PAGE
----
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Bet on the NFL Steelers linebacker James Harrison promised he will not change his aggressive style of play, even if the NFL and his own coach agree he must. He believes he is being unfairly targeted for hard hits that have drawn $125,000 in fines for four infractions since mid-October.

His own teammates and at least one Ravens player, linebacker Terrell Suggs argued Wednesday that the league is focusing extra and possibly unwarranted attention on any Harrison hit.  Harrison plans to appeal all fines. His appeals of a $75,000 fine for hitting Browns wide receiver Massaquoi a $20,000 fine for a blind-side hit on Saints quarterback Brees were rejected Monday. One day later, Harrison was fined $25K for roughing Bills quarterback Fitzpatrick.

While Steelers coach Mike Tomlin said Harrison probably should change his tackling style to conform to the NFL's stricter enforcement of potentially dangerous hits, the linebacker said he won't.

While the NFL threatened suspensions for repeat offenders when it began its stricter enforcement of player safety rules earlier this season, Harrison hasn't been benched. League spokesman Michael Signora said there was no such penalty for the Fitzpatrick hit Sunday because it wasn't flagrant.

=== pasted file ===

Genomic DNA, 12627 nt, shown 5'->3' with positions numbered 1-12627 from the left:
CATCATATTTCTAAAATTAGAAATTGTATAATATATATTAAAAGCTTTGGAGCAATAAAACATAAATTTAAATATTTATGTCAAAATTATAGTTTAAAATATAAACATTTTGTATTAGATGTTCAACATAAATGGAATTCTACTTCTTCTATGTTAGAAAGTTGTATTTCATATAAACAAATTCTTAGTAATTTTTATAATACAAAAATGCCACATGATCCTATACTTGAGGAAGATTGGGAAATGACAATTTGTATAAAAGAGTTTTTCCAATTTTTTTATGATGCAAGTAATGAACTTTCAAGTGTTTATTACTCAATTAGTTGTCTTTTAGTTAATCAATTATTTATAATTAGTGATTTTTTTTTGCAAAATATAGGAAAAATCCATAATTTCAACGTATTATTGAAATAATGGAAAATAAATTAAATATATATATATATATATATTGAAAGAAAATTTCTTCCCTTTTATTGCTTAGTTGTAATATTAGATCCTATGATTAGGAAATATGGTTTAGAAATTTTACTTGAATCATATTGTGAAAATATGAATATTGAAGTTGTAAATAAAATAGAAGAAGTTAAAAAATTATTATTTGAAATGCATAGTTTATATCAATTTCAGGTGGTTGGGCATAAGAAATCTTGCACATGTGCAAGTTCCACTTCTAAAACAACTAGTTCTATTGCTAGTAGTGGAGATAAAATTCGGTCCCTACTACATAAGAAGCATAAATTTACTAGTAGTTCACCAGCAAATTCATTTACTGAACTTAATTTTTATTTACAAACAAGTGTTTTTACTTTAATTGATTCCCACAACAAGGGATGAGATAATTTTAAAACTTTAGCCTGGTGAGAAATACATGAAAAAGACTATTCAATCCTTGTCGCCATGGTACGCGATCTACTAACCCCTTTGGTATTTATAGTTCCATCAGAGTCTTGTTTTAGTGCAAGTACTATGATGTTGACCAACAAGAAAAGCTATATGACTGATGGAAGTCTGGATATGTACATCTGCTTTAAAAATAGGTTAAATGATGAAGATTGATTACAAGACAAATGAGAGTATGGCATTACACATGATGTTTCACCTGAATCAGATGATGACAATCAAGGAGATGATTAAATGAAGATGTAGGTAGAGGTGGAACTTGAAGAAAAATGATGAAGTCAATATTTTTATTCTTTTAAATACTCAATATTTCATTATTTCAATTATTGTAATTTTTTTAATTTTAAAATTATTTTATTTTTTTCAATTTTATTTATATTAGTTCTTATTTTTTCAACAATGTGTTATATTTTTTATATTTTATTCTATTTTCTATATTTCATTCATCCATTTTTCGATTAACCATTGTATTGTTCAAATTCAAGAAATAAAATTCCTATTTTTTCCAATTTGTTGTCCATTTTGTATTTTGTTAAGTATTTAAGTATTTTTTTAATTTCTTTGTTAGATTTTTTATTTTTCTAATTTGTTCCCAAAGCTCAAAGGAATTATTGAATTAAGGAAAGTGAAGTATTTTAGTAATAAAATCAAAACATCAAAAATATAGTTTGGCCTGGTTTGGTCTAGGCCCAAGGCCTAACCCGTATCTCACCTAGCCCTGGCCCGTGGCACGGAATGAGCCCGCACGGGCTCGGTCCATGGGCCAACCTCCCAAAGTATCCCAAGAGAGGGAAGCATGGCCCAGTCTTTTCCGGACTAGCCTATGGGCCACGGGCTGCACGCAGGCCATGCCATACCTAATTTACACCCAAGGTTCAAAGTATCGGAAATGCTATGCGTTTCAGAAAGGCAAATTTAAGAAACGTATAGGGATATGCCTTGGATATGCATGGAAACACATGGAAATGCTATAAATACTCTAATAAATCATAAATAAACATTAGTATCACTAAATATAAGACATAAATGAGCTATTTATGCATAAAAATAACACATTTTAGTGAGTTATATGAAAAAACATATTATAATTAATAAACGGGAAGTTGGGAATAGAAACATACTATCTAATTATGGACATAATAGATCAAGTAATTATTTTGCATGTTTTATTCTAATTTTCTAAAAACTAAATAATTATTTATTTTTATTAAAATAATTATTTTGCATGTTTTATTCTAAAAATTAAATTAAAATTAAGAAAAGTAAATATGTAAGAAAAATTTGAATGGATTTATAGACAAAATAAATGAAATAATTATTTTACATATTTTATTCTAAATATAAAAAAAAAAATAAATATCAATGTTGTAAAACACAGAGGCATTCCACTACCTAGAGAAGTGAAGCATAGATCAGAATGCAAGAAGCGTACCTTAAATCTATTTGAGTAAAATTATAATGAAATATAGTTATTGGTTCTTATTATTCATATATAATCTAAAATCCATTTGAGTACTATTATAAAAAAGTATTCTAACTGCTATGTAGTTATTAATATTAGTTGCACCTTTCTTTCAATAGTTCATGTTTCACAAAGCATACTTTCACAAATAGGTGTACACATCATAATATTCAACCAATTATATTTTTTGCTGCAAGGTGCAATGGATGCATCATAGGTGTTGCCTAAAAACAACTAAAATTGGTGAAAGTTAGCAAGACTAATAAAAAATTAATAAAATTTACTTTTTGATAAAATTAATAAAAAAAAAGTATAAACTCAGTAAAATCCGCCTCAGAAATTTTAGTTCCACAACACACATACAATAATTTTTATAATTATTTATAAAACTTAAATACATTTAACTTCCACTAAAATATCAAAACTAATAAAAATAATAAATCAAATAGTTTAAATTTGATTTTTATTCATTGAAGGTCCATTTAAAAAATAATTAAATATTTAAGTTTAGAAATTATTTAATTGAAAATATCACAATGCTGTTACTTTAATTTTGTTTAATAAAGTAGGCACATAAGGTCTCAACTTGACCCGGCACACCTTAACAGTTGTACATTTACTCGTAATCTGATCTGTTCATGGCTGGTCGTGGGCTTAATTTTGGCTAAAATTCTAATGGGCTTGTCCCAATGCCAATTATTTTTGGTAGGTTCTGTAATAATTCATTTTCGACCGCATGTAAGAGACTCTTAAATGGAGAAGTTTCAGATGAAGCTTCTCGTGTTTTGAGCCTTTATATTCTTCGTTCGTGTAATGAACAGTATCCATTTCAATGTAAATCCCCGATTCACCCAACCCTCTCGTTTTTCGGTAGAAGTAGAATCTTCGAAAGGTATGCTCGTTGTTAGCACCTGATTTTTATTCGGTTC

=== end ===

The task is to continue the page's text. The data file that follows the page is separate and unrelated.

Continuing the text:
In response to that fine, Steelers safety Ryan Clark posted a Twitter message in which he promised the team would be "hitting harder and more vicious" Sunday against the Ravens (8-3) because they will be fined regardless.

Clark, the Steelers' player representative, also contacted the NFL Players Association to complain about the league's treatment of Harrison. And several teammates believe the three-time Pro Bowl linebacker is being repeatedly punished because his intense hitting potentially endangers some of the NFL's marquee players. Unlock HQ Video HQ video delivered by Akamai

Partly because of Harrison's latest fine, Steelers wide receiver Hines Ward ripped into the NFL, arguing the league toughened its player-safety stance only because it wants to expand to an 18-game season.

Harrison also believes his Oct. 17 comments that he doesn't mind hurting players as long as he doesn't badly injure them might have led to the NFL's close scrutiny of him. Two helmet hits by Harrison that day caused concussions to Massaquoi and fellow Browns receiver Joshua Cribbs minutes apart during the Steelers' 28-10 victory.

Harrison also is troubled because Broncos Josh McDaniels was fined $50,000 for not reporting that a videographer illegally taped a 49ers practice and Titans cornerback Cotland Finnegan and Texans wide receiver Andre Johnson were fined $25,000 each for fighting, yet he was fined more for a non-penalized hit.


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